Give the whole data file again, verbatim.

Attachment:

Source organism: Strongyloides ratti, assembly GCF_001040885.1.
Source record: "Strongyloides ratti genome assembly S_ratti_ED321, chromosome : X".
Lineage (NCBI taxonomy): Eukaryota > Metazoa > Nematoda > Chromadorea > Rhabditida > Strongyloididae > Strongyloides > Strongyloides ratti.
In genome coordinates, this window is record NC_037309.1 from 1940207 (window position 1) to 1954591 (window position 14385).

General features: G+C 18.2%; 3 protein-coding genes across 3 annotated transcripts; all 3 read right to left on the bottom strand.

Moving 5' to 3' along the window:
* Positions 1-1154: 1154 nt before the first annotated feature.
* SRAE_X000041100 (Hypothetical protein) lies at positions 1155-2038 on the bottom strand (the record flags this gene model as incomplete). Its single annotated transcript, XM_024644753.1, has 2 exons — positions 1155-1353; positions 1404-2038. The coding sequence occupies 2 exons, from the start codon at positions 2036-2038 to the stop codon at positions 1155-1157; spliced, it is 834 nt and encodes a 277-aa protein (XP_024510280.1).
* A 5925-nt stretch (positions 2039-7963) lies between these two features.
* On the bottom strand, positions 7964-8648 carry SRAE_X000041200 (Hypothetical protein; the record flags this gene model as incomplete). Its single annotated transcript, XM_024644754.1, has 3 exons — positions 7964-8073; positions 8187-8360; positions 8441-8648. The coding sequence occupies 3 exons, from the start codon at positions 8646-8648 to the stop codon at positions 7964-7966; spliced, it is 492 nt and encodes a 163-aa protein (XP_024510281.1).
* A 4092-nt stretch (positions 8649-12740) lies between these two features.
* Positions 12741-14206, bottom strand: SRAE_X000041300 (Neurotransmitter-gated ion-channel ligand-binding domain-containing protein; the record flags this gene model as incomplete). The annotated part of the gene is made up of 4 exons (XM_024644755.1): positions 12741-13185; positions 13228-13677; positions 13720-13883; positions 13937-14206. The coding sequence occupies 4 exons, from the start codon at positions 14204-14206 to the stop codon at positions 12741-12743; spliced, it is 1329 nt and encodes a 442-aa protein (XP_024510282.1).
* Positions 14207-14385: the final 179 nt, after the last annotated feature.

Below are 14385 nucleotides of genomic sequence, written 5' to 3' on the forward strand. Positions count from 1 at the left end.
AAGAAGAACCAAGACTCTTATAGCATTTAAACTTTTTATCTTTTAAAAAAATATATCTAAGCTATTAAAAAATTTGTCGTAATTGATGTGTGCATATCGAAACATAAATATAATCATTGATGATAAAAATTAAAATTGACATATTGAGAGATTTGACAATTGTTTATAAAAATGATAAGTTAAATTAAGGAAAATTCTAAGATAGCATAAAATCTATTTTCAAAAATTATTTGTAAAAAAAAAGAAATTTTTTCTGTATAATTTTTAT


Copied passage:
Source organism: Strongyloides ratti, assembly GCF_001040885.1.
Source record: "Strongyloides ratti genome assembly S_ratti_ED321, chromosome : X".
Lineage (NCBI taxonomy): Eukaryota > Metazoa > Nematoda > Chromadorea > Rhabditida > Strongyloididae > Strongyloides > Strongyloides ratti.
In genome coordinates, this window is record NC_037309.1 from 1940207 (window position 1) to 1954591 (window position 14385).

General features: G+C 18.2%; 3 protein-coding genes across 3 annotated transcripts; all 3 read right to left on the bottom strand.

Moving 5' to 3' along the window:
* Positions 1-1154: 1154 nt before the first annotated feature.
* SRAE_X000041100 (Hypothetical protein) lies at positions 1155-2038 on the bottom strand (the record flags this gene model as incomplete). Its single annotated transcript, XM_024644753.1, has 2 exons — positions 1155-1353; positions 1404-2038. The coding sequence occupies 2 exons, from the start codon at positions 2036-2038 to the stop codon at positions 1155-1157; spliced, it is 834 nt and encodes a 277-aa protein (XP_024510280.1).
* A 5925-nt stretch (positions 2039-7963) lies between these two features.
* On the bottom strand, positions 7964-8648 carry SRAE_X000041200 (Hypothetical protein; the record flags this gene model as incomplete). Its single annotated transcript, XM_024644754.1, has 3 exons — positions 7964-8073; positions 8187-8360; positions 8441-8648. The coding sequence occupies 3 exons, from the start codon at positions 8646-8648 to the stop codon at positions 7964-7966; spliced, it is 492 nt and encodes a 163-aa protein (XP_024510281.1).
* A 4092-nt stretch (positions 8649-12740) lies between these two features.
* Positions 12741-14206, bottom strand: SRAE_X000041300 (Neurotransmitter-gated ion-channel ligand-binding domain-containing protein; the record flags this gene model as incomplete). The annotated part of the gene is made up of 4 exons (XM_024644755.1): positions 12741-13185; positions 13228-13677; positions 13720-13883; positions 13937-14206. The coding sequence occupies 4 exons, from the start codon at positions 14204-14206 to the stop codon at positions 12741-12743; spliced, it is 1329 nt and encodes a 442-aa protein (XP_024510282.1).
* Positions 14207-14385: the final 179 nt, after the last annotated feature.

Below are 14385 nucleotides of genomic sequence, written 5' to 3' on the forward strand. Positions count from 1 at the left end.
AAGAAGAACCAAGACTCTTATAGCATTTAAACTTTTTATCTTTTAAAAAAATATATCTAAGCTATTAAAAAATTTGTCGTAATTGATGTGTGCATATCGAAACATAAATATAATCATTGATGATAAAAATTAAAATTGACATATTGAGAGATTTGACAATTGTTTATAAAAATGATAAGTTAAATTAAGGAAAATTCTAAGATAGCATAAAATCTATTTTCAAAAATTATTTGTAAAAAAAAAGAAATTTTTTCTGTATAATTTTTAT